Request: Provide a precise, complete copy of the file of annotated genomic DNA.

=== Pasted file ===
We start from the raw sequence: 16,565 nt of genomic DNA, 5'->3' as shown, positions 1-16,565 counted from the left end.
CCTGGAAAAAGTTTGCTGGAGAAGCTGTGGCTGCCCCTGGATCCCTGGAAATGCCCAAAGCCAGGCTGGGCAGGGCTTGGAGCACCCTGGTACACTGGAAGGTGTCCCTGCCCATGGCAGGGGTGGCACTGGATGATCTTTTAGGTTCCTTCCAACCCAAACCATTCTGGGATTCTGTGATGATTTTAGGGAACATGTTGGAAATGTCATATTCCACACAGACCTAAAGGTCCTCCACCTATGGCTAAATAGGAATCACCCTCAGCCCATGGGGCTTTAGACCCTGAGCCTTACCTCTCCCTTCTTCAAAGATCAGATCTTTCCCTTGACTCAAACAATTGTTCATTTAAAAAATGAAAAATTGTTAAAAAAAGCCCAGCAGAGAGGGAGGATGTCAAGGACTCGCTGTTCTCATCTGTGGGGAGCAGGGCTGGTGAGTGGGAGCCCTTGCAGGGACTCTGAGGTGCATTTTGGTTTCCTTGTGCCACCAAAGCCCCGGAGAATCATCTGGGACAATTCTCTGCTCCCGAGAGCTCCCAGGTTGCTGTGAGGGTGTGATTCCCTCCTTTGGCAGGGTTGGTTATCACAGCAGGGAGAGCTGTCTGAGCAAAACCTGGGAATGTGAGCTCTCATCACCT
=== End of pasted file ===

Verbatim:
We start from the raw sequence: 16,565 nt of genomic DNA, 5'->3' as shown, positions 1-16,565 counted from the left end.
CCTGGAAAAAGTTTGCTGGAGAAGCTGTGGCTGCCCCTGGATCCCTGGAAATGCCCAAAGCCAGGCTGGGCAGGGCTTGGAGCACCCTGGTACACTGGAAGGTGTCCCTGCCCATGGCAGGGGTGGCACTGGATGATCTTTTAGGTTCCTTCCAACCCAAACCATTCTGGGATTCTGTGATGATTTTAGGGAACATGTTGGAAATGTCATATTCCACACAGACCTAAAGGTCCTCCACCTATGGCTAAATAGGAATCACCCTCAGCCCATGGGGCTTTAGACCCTGAGCCTTACCTCTCCCTTCTTCAAAGATCAGATCTTTCCCTTGACTCAAACAATTGTTCATTTAAAAAATGAAAAATTGTTAAAAAAAGCCCAGCAGAGAGGGAGGATGTCAAGGACTCGCTGTTCTCATCTGTGGGGAGCAGGGCTGGTGAGTGGGAGCCCTTGCAGGGACTCTGAGGTGCATTTTGGTTTCCTTGTGCCACCAAAGCCCCGGAGAATCATCTGGGACAATTCTCTGCTCCCGAGAGCTCCCAGGTTGCTGTGAGGGTGTGATTCCCTCCTTTGGCAGGGTTGGTTATCACAGCAGGGAGAGCTGTCTGAGCAAAACCTGGGAATGTGAGCTCTCATCACCT